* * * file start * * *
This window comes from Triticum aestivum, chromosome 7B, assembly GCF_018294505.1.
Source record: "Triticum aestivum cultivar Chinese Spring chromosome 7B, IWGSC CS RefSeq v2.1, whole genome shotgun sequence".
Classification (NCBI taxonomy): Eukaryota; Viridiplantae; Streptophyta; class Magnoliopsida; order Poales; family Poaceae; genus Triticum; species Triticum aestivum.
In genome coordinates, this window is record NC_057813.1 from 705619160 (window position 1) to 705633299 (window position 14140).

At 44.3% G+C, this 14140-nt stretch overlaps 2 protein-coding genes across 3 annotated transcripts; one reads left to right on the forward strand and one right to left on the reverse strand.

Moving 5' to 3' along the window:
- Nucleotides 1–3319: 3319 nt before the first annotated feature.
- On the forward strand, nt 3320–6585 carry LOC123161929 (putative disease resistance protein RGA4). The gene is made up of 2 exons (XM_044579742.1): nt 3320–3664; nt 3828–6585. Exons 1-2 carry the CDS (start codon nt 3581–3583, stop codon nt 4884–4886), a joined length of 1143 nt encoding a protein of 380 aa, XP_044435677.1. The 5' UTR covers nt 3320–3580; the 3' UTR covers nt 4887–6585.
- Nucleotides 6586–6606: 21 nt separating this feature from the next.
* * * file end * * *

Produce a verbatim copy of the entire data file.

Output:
This window comes from Triticum aestivum, chromosome 7B, assembly GCF_018294505.1.
Source record: "Triticum aestivum cultivar Chinese Spring chromosome 7B, IWGSC CS RefSeq v2.1, whole genome shotgun sequence".
Classification (NCBI taxonomy): Eukaryota; Viridiplantae; Streptophyta; class Magnoliopsida; order Poales; family Poaceae; genus Triticum; species Triticum aestivum.
In genome coordinates, this window is record NC_057813.1 from 705619160 (window position 1) to 705633299 (window position 14140).

At 44.3% G+C, this 14140-nt stretch overlaps 2 protein-coding genes across 3 annotated transcripts; one reads left to right on the forward strand and one right to left on the reverse strand.

Moving 5' to 3' along the window:
- Nucleotides 1–3319: 3319 nt before the first annotated feature.
- On the forward strand, nt 3320–6585 carry LOC123161929 (putative disease resistance protein RGA4). The gene is made up of 2 exons (XM_044579742.1): nt 3320–3664; nt 3828–6585. Exons 1-2 carry the CDS (start codon nt 3581–3583, stop codon nt 4884–4886), a joined length of 1143 nt encoding a protein of 380 aa, XP_044435677.1. The 5' UTR covers nt 3320–3580; the 3' UTR covers nt 4887–6585.
- Nucleotides 6586–6606: 21 nt separating this feature from the next.